Upon the death of Gwen’s father in 1935, Bert Rumble decided to give up his engineering career and devote his time to continuing the success of the resort. The decision was not an easy one during the depression, but hard work and devotion to the resort by the whole family made the business flourish once again during the 1930’s.

Gwen_Bert

OWNER:
Mr. Bertyl and Mrs. Gwen Rumble

STAFF:
40

SEASON:
2 1/2 months

ROOMS:
51

HEAD CHEF:
Mr. Rumble with help from Mimi Pettapiece

MAINTENANCE:
John Simcoe

HOUSEKEEPING:
Mrs. Anderson

PRICE:
$18.00 – $22.00 per week

Who Do You Know…

The war years, again, brought new twists to the business. During the war Bert was called on by Canada as a civilian engineer for the RCAF.

On October 1st 1939, Bert Rumble packed up for Ottawa two weeks before closing, leaving Mary Lou and Gwen to finish up the season.

Bert’s services did not leave Fern ‘Bertless’ for the summer. In the spring, Air Chief Marshall Lloyd Breadner (note the last name) found it necessary to fire Bert Rumble each summer so he could go back to Fern for the next season. This did not relinquish him from his duties for his country – his office was there next October with a summer’s worth of work on the desk.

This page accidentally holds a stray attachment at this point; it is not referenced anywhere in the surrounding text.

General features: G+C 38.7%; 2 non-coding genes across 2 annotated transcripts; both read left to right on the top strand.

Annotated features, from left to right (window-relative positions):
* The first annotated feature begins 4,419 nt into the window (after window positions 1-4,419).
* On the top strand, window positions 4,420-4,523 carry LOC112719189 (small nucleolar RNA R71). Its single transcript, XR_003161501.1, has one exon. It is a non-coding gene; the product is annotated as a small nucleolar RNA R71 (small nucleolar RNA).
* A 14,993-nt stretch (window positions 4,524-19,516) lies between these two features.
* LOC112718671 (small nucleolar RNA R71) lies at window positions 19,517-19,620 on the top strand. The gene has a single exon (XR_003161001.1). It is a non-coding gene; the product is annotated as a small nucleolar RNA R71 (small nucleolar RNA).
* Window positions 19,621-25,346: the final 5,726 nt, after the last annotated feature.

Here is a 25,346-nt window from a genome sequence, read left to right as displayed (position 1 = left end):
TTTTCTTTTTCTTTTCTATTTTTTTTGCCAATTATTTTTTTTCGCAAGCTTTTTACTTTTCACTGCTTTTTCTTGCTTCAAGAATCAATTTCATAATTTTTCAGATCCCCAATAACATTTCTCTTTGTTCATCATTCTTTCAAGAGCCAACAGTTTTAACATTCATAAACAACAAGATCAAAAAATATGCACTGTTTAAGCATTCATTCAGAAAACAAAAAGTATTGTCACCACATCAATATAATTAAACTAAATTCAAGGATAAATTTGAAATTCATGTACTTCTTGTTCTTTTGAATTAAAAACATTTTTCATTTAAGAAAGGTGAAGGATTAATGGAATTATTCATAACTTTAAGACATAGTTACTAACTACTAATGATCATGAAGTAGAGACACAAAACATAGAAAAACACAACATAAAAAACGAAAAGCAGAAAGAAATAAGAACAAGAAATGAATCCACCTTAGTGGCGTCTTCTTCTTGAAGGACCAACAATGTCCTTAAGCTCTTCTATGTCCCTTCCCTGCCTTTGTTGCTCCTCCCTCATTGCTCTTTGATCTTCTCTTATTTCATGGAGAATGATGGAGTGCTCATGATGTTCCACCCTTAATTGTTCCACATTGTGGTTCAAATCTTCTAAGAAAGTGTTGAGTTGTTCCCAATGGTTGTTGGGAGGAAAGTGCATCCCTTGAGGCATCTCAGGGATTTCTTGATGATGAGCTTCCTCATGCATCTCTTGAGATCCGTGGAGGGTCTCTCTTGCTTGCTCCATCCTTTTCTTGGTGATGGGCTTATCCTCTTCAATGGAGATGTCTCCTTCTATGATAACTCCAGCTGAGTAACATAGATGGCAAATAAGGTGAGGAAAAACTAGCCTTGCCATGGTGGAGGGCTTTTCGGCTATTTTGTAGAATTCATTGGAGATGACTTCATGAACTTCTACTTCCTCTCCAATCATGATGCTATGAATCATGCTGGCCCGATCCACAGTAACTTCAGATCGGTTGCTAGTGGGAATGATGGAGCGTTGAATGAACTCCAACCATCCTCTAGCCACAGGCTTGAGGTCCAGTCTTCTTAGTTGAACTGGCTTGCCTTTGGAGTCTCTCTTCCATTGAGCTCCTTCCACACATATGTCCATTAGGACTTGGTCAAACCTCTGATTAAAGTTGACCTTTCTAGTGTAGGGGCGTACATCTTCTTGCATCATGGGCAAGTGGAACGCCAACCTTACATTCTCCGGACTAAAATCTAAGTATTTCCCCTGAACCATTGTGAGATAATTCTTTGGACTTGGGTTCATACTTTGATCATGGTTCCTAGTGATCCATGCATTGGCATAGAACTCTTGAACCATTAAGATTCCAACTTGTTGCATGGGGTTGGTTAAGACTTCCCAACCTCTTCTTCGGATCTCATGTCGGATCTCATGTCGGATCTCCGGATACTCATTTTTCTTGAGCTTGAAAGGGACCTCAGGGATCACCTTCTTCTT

3_1905-1915

1945

OWNER:
Mr. Bertyl and Mrs. Gwen Rumble

STAFF:
40

SEASON:
4 months

ROOMS:
57

HEAD CHEF:
Elwood Simcoe

MAINTENANCE:
John Simcoe

HOUSEKEEPING:
Mrs. Anderson

DINING ROOM:
Gwen Rumble

OFFICE:
Buela Perrin

PRICE:
$32.00 to $45.00 per week

Good Luck or Good Management

Just before WWII, Bertyl fell prey to a slick salesman who sold him 200 lbs. of black pepper. Mimi was teaching Bertyl the particulars of running a resort when this happened and would not let him live this down. Consequently, however, Fern was the only resort in Ontario to have real black pepper during war years. Thank you Bert.

3_1905-1915

1955

OWNER:
Mr. Bertyl and Mrs. Gwen Rumble

STAFF:
40

SEASON:
4 months

ROOMS:
71

HEAD CHEF:
Elwood Simcoe

MAINTENANCE:
Carl Fawn & John Simcoe

HOUSEKEEPING:
Sarah Wilson

DINING ROOM:
Mary Lou Rumble

OFFICE:
Lee Latimer

PRICE:
$42.00 to $75.00 per week

Third Generation
How ya gonna keep them down on the farm?

Mary Lou married Robert Downing from Port Dover, Ontario, in January 1958.